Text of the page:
Earlier in the season, one often had the thought that Carolina fans entering Purgatory will likely be forced to endure watching videos of this team shoot free throws. Now, Carolina fans have grown almost fond of the graphic shown every single game reminding the world this is the worst foul shooting team Chapel Hill has seen since (at least) 1953-54.
Earlier in the season, one wondered how a team with not much three point shooting and an inability to score at the foul line could possibly get enough points to win. Now, observers have come to expect that Carolina's strengths in taking care of the basketball, offensive rebounding, and individual athleticism—punctuated by occasional bursts of decent shooting—will somehow prove enough to get the job done.
Earlier in the season, it was easy to question the heart and focus of a team that could blow a late home lead to Belmont, come out a step slow in the ACC opener at Wake Forest, and put up an outright stinker in the home league opener versus Miami. Now one expects to see Tar Heels diving on the floor, coming up with key rebounds, blocked shots and energy plays.
Earlier in the season, it was tempting to write off 2013-14 as yet another casualty of the string of unfortunate and depressing events that have engulfed the athletics department and the university as a whole in recent years. Having a top returning player be ruled ineligible is as contrary to the historical expectations surrounding this program as it gets. But now fans have witnessed a series of stunning performances from Marcus Paige, a player whose leadership and persona on and off the court are enough to rekindle faith in the Carolina way for even the deepest cynic.
To be sure, there isn't anything all that magical about the component parts of this turnaround season. Every player in the rotation has improved their individual games, with J.P. Tokoto perhaps showing the most rapid progress. The team has established a clear identity in rebounding dominance, defensive effort, and running when possible. In critical situations, Carolina has the right guys (Paige, James Michael McAdoo, Brice Johnson) taking most of the shots.
What is the proper way to describe a team of imperfect parts, with some glaring collective weaknesses, that still manages to win consistently?
Among other things, "well-coached."
It would be misleading to say Roy Williams doesn't get a lot of credit. The Hall of Famer gets plenty of love and respect from regional and national media.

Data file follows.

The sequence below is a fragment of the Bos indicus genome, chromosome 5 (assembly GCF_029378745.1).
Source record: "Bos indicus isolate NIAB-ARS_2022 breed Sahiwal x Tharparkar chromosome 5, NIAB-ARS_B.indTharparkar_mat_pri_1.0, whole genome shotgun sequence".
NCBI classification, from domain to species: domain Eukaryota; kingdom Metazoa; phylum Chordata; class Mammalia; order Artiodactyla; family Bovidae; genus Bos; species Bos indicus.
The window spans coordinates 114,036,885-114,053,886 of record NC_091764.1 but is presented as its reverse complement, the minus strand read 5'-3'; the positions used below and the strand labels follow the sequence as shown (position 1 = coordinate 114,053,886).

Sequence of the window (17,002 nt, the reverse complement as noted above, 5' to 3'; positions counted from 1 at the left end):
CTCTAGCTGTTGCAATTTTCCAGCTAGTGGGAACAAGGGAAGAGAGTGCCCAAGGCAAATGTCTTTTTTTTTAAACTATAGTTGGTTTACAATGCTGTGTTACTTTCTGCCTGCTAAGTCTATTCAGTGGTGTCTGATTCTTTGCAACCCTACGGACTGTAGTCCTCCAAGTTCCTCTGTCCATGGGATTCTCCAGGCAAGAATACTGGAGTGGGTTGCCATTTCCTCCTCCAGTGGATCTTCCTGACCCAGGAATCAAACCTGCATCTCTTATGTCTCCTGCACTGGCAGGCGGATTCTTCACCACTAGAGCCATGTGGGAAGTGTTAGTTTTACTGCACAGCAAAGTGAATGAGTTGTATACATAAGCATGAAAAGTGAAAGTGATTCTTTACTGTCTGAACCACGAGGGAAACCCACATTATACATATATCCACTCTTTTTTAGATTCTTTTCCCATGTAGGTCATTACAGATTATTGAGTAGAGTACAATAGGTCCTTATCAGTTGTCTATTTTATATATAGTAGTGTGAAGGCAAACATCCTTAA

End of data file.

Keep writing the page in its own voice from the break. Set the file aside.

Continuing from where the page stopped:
The crowd gets tougher closer to home. That's partly understandable, because Carolina fans have such high standards and because Carolina fans pay close attention and feel keenly every little bump in the road.
But it's also partly because even now Williams is consistently underrated as not just a "program manager" who assembles great talent but a great in-season coach who is flexible enough to find multiple ways to win.
Consider the evidence: in three of the past four seasons, the Tar Heels have struggled on the court and/or had major off-court issues. In each case—from point guards leaving to radical lineup changes to ineligible players—Williams has managed to get things turned around and get his teams to play quality basketball.
Stability of character is a hallmark of Roy Williams's life and his personality as a coach. The ability to connect with his players is the great constant in Williams's coaching career. But stability does not mean inflexibility. Far from being a one-trick pony or inflexible coach, Williams has been able to adjust to adverse circumstances and make the necessary changes. Give Williams a point guard he can trust and a reasonable array of talent and the likelihood is he can find a way to be successful.
Carolina's 12 league wins in a row is one of the best spells in the program's history. How much longer can it go on? Probably not forever. Objectively, the team is too dependent on Paige and still gives way too many points away at the line. Some coach somewhere is probably going to figure out the way to keep Paige under wraps for a whole game. The evidence of the last two games against Virginia Tech and Notre Dame suggests that any further March wins this team can register will need to be hard-earned. The two "ugly wins" also provided the Tar Heels a sharp reminder of how costly any loss of focus can be, even against middling opposition.
But there is that upside—an upside that was missing from the 2013 team that never could get the best of an elite opponent. Carolina's resume against top opposition this year is among the most impressive in the country. This team has legitimate reason to think it can beat anyone, no matter the ranking or game site.
And, oddly enough, despite the 12-game win streak, this team still can play without undue external pressure or fear of failure. Carolina's players can head to Durham, Greensboro and points beyond knowing they've already exceeded expectations, yet perhaps still haven't yet hit their ceiling. That's enviable mental space for a basketball team to be in as we move into the thick of March.